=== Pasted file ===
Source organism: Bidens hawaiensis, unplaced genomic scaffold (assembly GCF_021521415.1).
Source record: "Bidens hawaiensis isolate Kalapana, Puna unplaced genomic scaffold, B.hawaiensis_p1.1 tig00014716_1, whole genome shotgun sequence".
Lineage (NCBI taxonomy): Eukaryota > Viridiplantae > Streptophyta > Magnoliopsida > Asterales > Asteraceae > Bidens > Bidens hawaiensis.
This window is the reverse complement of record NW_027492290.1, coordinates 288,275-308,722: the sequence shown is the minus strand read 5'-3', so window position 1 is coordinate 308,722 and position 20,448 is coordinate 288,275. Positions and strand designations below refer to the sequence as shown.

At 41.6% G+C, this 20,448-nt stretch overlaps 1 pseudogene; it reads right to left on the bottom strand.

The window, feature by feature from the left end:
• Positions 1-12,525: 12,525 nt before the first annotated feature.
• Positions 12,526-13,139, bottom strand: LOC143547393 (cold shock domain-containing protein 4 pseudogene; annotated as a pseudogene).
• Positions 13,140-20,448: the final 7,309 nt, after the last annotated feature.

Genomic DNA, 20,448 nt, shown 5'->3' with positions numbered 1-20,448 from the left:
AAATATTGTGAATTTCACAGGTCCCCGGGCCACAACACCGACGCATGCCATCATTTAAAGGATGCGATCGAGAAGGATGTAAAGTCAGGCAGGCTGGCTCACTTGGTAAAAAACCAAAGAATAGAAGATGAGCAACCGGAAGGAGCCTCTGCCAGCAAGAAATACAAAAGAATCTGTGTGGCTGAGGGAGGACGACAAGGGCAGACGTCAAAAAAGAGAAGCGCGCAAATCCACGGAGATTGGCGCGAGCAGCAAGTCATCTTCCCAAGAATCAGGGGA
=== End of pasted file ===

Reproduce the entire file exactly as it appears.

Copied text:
Source organism: Bidens hawaiensis, unplaced genomic scaffold (assembly GCF_021521415.1).
Source record: "Bidens hawaiensis isolate Kalapana, Puna unplaced genomic scaffold, B.hawaiensis_p1.1 tig00014716_1, whole genome shotgun sequence".
Lineage (NCBI taxonomy): Eukaryota > Viridiplantae > Streptophyta > Magnoliopsida > Asterales > Asteraceae > Bidens > Bidens hawaiensis.
This window is the reverse complement of record NW_027492290.1, coordinates 288,275-308,722: the sequence shown is the minus strand read 5'-3', so window position 1 is coordinate 308,722 and position 20,448 is coordinate 288,275. Positions and strand designations below refer to the sequence as shown.

At 41.6% G+C, this 20,448-nt stretch overlaps 1 pseudogene; it reads right to left on the bottom strand.

The window, feature by feature from the left end:
• Positions 1-12,525: 12,525 nt before the first annotated feature.
• Positions 12,526-13,139, bottom strand: LOC143547393 (cold shock domain-containing protein 4 pseudogene; annotated as a pseudogene).
• Positions 13,140-20,448: the final 7,309 nt, after the last annotated feature.

Genomic DNA, 20,448 nt, shown 5'->3' with positions numbered 1-20,448 from the left:
AAATATTGTGAATTTCACAGGTCCCCGGGCCACAACACCGACGCATGCCATCATTTAAAGGATGCGATCGAGAAGGATGTAAAGTCAGGCAGGCTGGCTCACTTGGTAAAAAACCAAAGAATAGAAGATGAGCAACCGGAAGGAGCCTCTGCCAGCAAGAAATACAAAAGAATCTGTGTGGCTGAGGGAGGACGACAAGGGCAGACGTCAAAAAAGAGAAGCGCGCAAATCCACGGAGATTGGCGCGAGCAGCAAGTCATCTTCCCAAGAATCAGGGGA